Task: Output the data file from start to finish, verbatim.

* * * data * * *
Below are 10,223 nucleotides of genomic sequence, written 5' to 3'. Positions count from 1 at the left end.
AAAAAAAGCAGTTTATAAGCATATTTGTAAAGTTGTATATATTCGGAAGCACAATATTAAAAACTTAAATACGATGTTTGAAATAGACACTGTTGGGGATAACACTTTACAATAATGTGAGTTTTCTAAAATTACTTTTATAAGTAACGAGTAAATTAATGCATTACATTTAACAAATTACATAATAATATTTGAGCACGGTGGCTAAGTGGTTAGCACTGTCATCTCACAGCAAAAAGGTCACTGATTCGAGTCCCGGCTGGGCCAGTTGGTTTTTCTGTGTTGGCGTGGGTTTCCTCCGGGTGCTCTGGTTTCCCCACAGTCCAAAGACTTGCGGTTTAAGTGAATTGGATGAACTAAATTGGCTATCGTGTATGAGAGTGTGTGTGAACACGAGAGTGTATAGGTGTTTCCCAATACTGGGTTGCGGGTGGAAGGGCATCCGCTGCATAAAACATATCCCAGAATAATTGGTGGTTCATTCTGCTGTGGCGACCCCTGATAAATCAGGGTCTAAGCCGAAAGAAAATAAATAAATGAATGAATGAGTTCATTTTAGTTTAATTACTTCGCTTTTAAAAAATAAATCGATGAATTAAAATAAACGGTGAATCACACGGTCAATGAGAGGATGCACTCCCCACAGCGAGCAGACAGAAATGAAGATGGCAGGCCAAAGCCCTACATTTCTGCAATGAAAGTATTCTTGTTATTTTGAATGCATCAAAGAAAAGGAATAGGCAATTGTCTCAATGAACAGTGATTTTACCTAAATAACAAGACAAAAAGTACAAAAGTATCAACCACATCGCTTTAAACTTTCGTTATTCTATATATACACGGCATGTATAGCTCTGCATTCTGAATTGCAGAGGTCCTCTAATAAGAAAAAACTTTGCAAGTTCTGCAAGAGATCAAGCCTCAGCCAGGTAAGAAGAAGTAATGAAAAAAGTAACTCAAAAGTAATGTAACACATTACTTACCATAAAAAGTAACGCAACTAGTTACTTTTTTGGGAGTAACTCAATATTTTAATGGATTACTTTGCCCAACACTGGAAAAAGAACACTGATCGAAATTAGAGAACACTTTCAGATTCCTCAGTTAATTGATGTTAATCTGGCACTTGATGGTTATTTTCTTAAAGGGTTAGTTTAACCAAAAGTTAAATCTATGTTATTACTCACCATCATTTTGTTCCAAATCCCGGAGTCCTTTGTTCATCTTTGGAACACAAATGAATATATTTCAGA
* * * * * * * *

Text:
Below are 10,223 nucleotides of genomic sequence, written 5' to 3'. Positions count from 1 at the left end.
AAAAAAAGCAGTTTATAAGCATATTTGTAAAGTTGTATATATTCGGAAGCACAATATTAAAAACTTAAATACGATGTTTGAAATAGACACTGTTGGGGATAACACTTTACAATAATGTGAGTTTTCTAAAATTACTTTTATAAGTAACGAGTAAATTAATGCATTACATTTAACAAATTACATAATAATATTTGAGCACGGTGGCTAAGTGGTTAGCACTGTCATCTCACAGCAAAAAGGTCACTGATTCGAGTCCCGGCTGGGCCAGTTGGTTTTTCTGTGTTGGCGTGGGTTTCCTCCGGGTGCTCTGGTTTCCCCACAGTCCAAAGACTTGCGGTTTAAGTGAATTGGATGAACTAAATTGGCTATCGTGTATGAGAGTGTGTGTGAACACGAGAGTGTATAGGTGTTTCCCAATACTGGGTTGCGGGTGGAAGGGCATCCGCTGCATAAAACATATCCCAGAATAATTGGTGGTTCATTCTGCTGTGGCGACCCCTGATAAATCAGGGTCTAAGCCGAAAGAAAATAAATAAATGAATGAATGAGTTCATTTTAGTTTAATTACTTCGCTTTTAAAAAATAAATCGATGAATTAAAATAAACGGTGAATCACACGGTCAATGAGAGGATGCACTCCCCACAGCGAGCAGACAGAAATGAAGATGGCAGGCCAAAGCCCTACATTTCTGCAATGAAAGTATTCTTGTTATTTTGAATGCATCAAAGAAAAGGAATAGGCAATTGTCTCAATGAACAGTGATTTTACCTAAATAACAAGACAAAAAGTACAAAAGTATCAACCACATCGCTTTAAACTTTCGTTATTCTATATATACACGGCATGTATAGCTCTGCATTCTGAATTGCAGAGGTCCTCTAATAAGAAAAAACTTTGCAAGTTCTGCAAGAGATCAAGCCTCAGCCAGGTAAGAAGAAGTAATGAAAAAAGTAACTCAAAAGTAATGTAACACATTACTTACCATAAAAAGTAACGCAACTAGTTACTTTTTTGGGAGTAACTCAATATTTTAATGGATTACTTTGCCCAACACTGGAAAAAGAACACTGATCGAAATTAGAGAACACTTTCAGATTCCTCAGTTAATTGATGTTAATCTGGCACTTGATGGTTATTTTCTTAAAGGGTTAGTTTAACCAAAAGTTAAATCTATGTTATTACTCACCATCATTTTGTTCCAAATCCCGGAGTCCTTTGTTCATCTTTGGAACACAAATGAATATATTTCAGA